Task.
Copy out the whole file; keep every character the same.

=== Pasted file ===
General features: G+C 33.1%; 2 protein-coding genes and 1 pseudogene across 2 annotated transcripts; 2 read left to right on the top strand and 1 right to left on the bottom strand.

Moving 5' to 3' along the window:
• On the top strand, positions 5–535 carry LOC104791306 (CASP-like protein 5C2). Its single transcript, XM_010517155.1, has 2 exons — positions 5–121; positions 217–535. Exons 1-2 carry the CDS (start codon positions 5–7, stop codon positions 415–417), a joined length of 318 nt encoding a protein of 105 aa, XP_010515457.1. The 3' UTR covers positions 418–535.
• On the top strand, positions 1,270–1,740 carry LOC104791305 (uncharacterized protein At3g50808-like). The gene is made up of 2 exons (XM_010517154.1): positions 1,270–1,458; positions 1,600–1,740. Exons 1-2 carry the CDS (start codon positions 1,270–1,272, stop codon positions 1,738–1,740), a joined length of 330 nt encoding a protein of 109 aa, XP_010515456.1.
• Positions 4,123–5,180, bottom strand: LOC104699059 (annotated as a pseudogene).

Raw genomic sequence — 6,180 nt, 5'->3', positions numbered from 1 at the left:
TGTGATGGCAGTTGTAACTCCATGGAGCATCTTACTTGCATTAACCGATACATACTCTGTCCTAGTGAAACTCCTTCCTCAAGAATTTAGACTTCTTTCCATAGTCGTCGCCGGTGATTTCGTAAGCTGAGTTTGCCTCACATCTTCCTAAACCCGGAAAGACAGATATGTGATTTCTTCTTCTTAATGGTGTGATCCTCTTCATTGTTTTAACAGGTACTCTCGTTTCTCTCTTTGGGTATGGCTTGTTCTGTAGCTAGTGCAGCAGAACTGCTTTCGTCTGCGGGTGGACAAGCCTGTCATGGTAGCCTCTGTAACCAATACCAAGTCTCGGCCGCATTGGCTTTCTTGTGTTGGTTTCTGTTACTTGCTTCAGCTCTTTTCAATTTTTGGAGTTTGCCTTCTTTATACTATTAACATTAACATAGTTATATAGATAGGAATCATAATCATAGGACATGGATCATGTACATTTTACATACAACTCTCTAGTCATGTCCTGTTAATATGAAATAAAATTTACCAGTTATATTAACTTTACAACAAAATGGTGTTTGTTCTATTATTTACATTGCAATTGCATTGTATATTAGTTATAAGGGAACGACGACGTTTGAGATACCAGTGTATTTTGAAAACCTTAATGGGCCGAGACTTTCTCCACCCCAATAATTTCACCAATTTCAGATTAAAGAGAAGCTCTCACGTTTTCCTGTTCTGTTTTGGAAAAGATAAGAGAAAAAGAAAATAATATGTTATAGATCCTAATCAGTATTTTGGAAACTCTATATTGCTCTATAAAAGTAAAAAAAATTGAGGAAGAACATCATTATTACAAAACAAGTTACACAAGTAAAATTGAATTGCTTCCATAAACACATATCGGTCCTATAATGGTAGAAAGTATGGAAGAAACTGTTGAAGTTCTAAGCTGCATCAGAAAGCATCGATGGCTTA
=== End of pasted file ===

General features: G+C 33.1%; 2 protein-coding genes and 1 pseudogene across 2 annotated transcripts; 2 read left to right on the top strand and 1 right to left on the bottom strand.

Moving 5' to 3' along the window:
• On the top strand, positions 5–535 carry LOC104791306 (CASP-like protein 5C2). Its single transcript, XM_010517155.1, has 2 exons — positions 5–121; positions 217–535. Exons 1-2 carry the CDS (start codon positions 5–7, stop codon positions 415–417), a joined length of 318 nt encoding a protein of 105 aa, XP_010515457.1. The 3' UTR covers positions 418–535.
• On the top strand, positions 1,270–1,740 carry LOC104791305 (uncharacterized protein At3g50808-like). The gene is made up of 2 exons (XM_010517154.1): positions 1,270–1,458; positions 1,600–1,740. Exons 1-2 carry the CDS (start codon positions 1,270–1,272, stop codon positions 1,738–1,740), a joined length of 330 nt encoding a protein of 109 aa, XP_010515456.1.
• Positions 4,123–5,180, bottom strand: LOC104699059 (annotated as a pseudogene).

Raw genomic sequence — 6,180 nt, 5'->3', positions numbered from 1 at the left:
TGTGATGGCAGTTGTAACTCCATGGAGCATCTTACTTGCATTAACCGATACATACTCTGTCCTAGTGAAACTCCTTCCTCAAGAATTTAGACTTCTTTCCATAGTCGTCGCCGGTGATTTCGTAAGCTGAGTTTGCCTCACATCTTCCTAAACCCGGAAAGACAGATATGTGATTTCTTCTTCTTAATGGTGTGATCCTCTTCATTGTTTTAACAGGTACTCTCGTTTCTCTCTTTGGGTATGGCTTGTTCTGTAGCTAGTGCAGCAGAACTGCTTTCGTCTGCGGGTGGACAAGCCTGTCATGGTAGCCTCTGTAACCAATACCAAGTCTCGGCCGCATTGGCTTTCTTGTGTTGGTTTCTGTTACTTGCTTCAGCTCTTTTCAATTTTTGGAGTTTGCCTTCTTTATACTATTAACATTAACATAGTTATATAGATAGGAATCATAATCATAGGACATGGATCATGTACATTTTACATACAACTCTCTAGTCATGTCCTGTTAATATGAAATAAAATTTACCAGTTATATTAACTTTACAACAAAATGGTGTTTGTTCTATTATTTACATTGCAATTGCATTGTATATTAGTTATAAGGGAACGACGACGTTTGAGATACCAGTGTATTTTGAAAACCTTAATGGGCCGAGACTTTCTCCACCCCAATAATTTCACCAATTTCAGATTAAAGAGAAGCTCTCACGTTTTCCTGTTCTGTTTTGGAAAAGATAAGAGAAAAAGAAAATAATATGTTATAGATCCTAATCAGTATTTTGGAAACTCTATATTGCTCTATAAAAGTAAAAAAAATTGAGGAAGAACATCATTATTACAAAACAAGTTACACAAGTAAAATTGAATTGCTTCCATAAACACATATCGGTCCTATAATGGTAGAAAGTATGGAAGAAACTGTTGAAGTTCTAAGCTGCATCAGAAAGCATCGATGGCTTA